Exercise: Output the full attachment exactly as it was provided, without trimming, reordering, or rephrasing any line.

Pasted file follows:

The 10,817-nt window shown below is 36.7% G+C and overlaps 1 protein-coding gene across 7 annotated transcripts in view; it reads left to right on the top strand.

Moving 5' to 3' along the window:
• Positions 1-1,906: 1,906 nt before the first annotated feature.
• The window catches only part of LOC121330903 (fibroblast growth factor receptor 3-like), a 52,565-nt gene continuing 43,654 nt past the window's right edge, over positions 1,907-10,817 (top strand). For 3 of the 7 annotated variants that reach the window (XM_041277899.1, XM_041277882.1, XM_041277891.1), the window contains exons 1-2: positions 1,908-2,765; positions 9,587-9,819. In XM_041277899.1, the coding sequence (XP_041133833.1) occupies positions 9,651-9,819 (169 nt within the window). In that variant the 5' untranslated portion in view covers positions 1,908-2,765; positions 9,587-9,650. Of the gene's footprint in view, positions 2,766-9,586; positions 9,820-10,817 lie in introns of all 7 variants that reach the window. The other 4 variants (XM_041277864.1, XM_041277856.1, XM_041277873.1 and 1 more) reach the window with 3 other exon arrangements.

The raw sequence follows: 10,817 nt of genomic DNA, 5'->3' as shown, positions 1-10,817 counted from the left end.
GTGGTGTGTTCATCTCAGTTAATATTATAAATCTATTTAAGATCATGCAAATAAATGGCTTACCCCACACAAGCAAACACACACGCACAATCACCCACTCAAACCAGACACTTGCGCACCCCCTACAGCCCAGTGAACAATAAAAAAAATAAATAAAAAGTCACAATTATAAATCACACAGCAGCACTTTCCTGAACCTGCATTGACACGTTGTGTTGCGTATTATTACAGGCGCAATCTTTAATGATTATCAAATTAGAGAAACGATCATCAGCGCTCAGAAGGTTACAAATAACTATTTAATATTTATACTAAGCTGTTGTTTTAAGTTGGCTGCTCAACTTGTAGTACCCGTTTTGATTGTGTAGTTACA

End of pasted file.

The 10,817-nt window shown below is 36.7% G+C and overlaps 1 protein-coding gene across 7 annotated transcripts in view; it reads left to right on the top strand.

Moving 5' to 3' along the window:
• Positions 1-1,906: 1,906 nt before the first annotated feature.
• The window catches only part of LOC121330903 (fibroblast growth factor receptor 3-like), a 52,565-nt gene continuing 43,654 nt past the window's right edge, over positions 1,907-10,817 (top strand). For 3 of the 7 annotated variants that reach the window (XM_041277899.1, XM_041277882.1, XM_041277891.1), the window contains exons 1-2: positions 1,908-2,765; positions 9,587-9,819. In XM_041277899.1, the coding sequence (XP_041133833.1) occupies positions 9,651-9,819 (169 nt within the window). In that variant the 5' untranslated portion in view covers positions 1,908-2,765; positions 9,587-9,650. Of the gene's footprint in view, positions 2,766-9,586; positions 9,820-10,817 lie in introns of all 7 variants that reach the window. The other 4 variants (XM_041277864.1, XM_041277856.1, XM_041277873.1 and 1 more) reach the window with 3 other exon arrangements.

The raw sequence follows: 10,817 nt of genomic DNA, 5'->3' as shown, positions 1-10,817 counted from the left end.
GTGGTGTGTTCATCTCAGTTAATATTATAAATCTATTTAAGATCATGCAAATAAATGGCTTACCCCACACAAGCAAACACACACGCACAATCACCCACTCAAACCAGACACTTGCGCACCCCCTACAGCCCAGTGAACAATAAAAAAAATAAATAAAAAGTCACAATTATAAATCACACAGCAGCACTTTCCTGAACCTGCATTGACACGTTGTGTTGCGTATTATTACAGGCGCAATCTTTAATGATTATCAAATTAGAGAAACGATCATCAGCGCTCAGAAGGTTACAAATAACTATTTAATATTTATACTAAGCTGTTGTTTTAAGTTGGCTGCTCAACTTGTAGTACCCGTTTTGATTGTGTAGTTACA